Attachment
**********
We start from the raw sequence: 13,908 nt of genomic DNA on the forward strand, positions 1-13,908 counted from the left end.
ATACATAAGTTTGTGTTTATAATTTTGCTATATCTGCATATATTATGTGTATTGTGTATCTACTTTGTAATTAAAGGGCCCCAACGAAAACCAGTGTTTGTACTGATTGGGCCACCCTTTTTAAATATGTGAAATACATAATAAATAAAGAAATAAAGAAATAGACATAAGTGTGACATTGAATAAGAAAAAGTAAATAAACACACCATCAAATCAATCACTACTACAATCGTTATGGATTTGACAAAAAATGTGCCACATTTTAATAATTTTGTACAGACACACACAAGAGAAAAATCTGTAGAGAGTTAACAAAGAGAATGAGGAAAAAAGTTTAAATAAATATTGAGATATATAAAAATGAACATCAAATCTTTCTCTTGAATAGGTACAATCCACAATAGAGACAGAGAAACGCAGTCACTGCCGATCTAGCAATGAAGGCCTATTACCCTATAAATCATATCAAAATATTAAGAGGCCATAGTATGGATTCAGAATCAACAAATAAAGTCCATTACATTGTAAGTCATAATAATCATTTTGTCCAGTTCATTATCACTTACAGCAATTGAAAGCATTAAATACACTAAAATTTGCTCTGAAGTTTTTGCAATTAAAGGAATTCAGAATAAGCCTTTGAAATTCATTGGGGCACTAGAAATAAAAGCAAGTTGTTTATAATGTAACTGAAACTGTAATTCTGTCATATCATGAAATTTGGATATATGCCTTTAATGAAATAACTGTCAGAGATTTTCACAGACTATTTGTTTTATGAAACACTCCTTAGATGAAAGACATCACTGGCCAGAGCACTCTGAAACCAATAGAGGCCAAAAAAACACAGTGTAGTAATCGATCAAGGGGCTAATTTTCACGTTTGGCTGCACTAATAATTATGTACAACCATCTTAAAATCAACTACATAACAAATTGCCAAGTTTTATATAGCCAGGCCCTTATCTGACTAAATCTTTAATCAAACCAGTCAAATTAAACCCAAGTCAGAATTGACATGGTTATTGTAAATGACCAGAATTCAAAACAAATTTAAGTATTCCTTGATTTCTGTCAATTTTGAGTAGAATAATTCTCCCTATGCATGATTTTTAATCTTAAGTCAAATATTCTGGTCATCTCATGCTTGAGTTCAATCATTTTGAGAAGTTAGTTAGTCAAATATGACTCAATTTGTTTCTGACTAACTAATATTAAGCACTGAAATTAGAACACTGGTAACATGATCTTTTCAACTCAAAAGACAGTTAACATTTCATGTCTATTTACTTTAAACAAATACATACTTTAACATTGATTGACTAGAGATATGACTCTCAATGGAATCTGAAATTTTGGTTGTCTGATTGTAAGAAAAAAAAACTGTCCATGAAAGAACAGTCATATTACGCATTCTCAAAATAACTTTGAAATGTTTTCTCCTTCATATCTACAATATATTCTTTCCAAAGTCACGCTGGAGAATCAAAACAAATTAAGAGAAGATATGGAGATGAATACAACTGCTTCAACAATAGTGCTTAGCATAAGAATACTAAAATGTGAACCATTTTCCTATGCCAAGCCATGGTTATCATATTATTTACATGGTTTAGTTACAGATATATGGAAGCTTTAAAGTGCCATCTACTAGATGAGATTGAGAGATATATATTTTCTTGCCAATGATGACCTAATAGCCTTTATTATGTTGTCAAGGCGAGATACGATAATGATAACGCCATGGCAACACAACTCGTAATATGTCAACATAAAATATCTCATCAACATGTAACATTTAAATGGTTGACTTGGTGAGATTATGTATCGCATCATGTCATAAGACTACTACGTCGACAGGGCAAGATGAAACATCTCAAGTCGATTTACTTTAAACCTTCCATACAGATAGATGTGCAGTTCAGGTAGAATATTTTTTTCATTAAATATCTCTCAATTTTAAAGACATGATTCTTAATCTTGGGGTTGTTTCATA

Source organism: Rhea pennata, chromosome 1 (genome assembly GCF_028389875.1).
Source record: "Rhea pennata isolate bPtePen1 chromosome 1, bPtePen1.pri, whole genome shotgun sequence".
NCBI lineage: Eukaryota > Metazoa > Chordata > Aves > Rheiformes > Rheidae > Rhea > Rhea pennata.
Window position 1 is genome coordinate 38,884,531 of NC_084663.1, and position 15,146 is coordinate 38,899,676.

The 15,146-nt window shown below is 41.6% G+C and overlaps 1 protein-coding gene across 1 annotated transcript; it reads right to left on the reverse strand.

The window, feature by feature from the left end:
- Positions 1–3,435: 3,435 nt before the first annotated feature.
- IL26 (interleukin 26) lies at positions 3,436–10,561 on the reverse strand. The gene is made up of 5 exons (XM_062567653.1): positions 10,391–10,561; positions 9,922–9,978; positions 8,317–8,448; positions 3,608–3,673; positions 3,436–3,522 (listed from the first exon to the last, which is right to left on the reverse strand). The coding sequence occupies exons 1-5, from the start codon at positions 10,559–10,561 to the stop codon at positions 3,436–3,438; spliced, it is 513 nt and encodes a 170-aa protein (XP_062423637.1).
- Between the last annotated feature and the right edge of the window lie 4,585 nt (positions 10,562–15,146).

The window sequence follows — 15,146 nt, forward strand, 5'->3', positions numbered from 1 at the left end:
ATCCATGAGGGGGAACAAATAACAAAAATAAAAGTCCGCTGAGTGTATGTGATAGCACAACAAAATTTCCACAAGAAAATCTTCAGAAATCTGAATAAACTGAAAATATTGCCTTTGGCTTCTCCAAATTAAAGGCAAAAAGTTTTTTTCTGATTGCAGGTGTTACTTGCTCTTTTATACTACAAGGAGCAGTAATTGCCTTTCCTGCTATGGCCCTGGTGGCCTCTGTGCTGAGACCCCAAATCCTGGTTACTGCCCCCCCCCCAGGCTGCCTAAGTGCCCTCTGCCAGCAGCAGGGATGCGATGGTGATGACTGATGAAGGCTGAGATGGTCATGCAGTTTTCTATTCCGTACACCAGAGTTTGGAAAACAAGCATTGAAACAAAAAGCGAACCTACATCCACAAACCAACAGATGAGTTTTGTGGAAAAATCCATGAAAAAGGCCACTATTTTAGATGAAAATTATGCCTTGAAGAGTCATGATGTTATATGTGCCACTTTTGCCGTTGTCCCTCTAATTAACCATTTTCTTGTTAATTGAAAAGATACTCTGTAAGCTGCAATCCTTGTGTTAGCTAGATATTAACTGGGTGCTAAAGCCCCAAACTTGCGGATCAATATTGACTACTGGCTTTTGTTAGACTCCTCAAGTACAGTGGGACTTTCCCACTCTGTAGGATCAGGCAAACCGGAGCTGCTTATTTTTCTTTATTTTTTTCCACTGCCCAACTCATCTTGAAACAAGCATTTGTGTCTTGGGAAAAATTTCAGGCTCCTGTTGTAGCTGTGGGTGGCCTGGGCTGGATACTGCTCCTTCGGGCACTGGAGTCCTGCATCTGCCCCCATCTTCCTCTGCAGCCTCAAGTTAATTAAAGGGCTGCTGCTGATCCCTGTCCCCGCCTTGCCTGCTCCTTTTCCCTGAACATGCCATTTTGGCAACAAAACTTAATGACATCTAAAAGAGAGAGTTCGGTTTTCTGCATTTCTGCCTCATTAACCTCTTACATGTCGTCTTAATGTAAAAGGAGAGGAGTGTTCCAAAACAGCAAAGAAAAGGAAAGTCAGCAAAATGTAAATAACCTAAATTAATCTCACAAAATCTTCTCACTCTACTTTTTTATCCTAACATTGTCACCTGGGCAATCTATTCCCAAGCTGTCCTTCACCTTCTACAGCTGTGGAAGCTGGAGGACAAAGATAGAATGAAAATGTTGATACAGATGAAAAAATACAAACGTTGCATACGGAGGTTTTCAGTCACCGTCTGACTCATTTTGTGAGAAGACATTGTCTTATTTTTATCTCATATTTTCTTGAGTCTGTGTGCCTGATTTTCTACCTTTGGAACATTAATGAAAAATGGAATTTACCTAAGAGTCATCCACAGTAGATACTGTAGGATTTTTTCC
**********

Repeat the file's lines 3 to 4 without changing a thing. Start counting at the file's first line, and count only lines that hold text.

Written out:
Source organism: Rhea pennata, chromosome 1 (genome assembly GCF_028389875.1).
Source record: "Rhea pennata isolate bPtePen1 chromosome 1, bPtePen1.pri, whole genome shotgun sequence".